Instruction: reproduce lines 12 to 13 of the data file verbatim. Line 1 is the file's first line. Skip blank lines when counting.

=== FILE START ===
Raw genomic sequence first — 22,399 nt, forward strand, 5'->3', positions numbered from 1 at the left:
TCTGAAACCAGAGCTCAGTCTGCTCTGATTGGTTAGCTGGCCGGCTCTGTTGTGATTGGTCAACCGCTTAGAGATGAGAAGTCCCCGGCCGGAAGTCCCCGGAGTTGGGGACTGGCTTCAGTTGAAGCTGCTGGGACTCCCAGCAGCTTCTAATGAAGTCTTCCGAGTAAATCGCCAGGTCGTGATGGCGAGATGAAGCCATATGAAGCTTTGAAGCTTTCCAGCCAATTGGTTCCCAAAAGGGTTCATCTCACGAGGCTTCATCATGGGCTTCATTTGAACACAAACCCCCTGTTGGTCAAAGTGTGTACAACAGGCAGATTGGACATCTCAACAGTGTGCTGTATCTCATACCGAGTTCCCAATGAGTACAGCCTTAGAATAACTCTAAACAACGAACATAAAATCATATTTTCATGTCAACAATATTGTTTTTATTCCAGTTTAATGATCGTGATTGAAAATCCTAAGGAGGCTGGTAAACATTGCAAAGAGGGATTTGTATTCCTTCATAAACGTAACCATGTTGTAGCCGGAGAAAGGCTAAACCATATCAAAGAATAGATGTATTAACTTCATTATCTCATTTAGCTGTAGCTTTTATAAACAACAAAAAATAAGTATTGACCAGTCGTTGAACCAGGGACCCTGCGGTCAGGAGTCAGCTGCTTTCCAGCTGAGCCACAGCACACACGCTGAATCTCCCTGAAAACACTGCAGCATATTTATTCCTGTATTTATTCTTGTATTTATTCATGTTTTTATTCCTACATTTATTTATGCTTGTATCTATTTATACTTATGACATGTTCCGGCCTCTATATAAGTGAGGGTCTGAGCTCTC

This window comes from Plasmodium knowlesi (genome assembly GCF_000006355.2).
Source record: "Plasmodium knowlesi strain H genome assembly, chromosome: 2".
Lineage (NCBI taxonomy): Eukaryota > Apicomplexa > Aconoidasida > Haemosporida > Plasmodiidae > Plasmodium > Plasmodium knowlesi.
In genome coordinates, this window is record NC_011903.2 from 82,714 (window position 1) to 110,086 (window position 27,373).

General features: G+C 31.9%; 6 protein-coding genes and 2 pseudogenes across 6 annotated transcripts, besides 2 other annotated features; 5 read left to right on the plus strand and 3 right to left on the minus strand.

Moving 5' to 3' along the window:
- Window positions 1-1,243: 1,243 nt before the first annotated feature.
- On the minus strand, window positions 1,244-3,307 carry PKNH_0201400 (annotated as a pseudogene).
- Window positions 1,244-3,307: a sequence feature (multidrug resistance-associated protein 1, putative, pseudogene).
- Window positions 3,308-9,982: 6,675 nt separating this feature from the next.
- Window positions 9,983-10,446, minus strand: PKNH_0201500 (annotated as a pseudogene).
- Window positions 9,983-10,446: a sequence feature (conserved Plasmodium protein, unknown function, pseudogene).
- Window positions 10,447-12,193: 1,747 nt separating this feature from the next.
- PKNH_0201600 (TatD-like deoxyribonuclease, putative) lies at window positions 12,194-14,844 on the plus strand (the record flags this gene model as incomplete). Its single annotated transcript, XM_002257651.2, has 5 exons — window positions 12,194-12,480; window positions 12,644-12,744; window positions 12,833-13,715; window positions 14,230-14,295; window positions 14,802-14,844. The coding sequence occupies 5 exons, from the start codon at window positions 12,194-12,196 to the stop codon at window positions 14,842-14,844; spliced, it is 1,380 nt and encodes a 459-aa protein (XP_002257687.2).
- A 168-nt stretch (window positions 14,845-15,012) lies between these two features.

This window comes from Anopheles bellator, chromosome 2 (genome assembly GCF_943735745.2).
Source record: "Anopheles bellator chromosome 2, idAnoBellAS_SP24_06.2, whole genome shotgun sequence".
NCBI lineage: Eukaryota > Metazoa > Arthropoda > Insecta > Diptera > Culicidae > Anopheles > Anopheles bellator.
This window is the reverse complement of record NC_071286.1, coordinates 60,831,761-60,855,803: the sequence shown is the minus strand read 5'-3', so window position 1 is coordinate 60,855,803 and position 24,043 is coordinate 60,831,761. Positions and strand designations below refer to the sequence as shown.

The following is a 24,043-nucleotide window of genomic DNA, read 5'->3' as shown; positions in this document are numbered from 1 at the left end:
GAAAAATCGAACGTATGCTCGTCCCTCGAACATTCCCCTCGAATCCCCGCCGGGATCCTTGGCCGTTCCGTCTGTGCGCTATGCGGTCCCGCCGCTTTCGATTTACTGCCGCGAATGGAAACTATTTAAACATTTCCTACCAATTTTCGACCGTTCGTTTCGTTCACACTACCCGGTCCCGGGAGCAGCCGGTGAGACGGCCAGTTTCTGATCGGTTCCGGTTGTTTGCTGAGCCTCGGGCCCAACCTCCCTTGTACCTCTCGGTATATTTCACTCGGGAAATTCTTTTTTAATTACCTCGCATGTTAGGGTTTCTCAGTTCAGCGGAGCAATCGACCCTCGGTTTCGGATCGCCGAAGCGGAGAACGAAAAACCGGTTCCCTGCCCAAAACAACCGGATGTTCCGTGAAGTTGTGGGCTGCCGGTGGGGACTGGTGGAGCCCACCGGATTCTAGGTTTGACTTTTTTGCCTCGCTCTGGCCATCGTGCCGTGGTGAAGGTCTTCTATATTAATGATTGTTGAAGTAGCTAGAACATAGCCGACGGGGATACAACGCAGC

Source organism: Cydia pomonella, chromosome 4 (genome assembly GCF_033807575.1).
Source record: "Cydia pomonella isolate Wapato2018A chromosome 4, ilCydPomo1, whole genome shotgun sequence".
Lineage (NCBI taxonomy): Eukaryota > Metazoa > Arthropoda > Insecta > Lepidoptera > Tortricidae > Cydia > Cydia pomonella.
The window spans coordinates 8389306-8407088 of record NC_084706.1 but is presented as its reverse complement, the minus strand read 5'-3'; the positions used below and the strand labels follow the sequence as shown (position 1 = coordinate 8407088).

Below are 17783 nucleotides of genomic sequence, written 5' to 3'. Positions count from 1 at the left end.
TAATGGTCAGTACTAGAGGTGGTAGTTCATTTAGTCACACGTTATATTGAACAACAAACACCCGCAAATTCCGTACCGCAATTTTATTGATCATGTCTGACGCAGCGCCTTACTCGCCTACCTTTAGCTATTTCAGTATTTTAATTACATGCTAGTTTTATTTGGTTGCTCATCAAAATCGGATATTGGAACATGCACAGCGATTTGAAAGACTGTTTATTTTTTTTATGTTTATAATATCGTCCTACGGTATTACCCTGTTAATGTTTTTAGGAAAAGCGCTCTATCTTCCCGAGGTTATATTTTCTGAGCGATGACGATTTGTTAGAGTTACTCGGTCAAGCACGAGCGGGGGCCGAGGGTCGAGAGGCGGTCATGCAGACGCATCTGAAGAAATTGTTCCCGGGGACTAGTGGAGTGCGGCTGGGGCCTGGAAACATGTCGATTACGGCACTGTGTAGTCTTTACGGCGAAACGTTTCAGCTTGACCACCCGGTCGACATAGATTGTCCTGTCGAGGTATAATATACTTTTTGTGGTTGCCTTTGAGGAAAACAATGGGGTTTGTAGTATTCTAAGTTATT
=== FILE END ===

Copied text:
- Window positions 3,308-9,982: 6,675 nt separating this feature from the next.
- Window positions 9,983-10,446, minus strand: PKNH_0201500 (annotated as a pseudogene).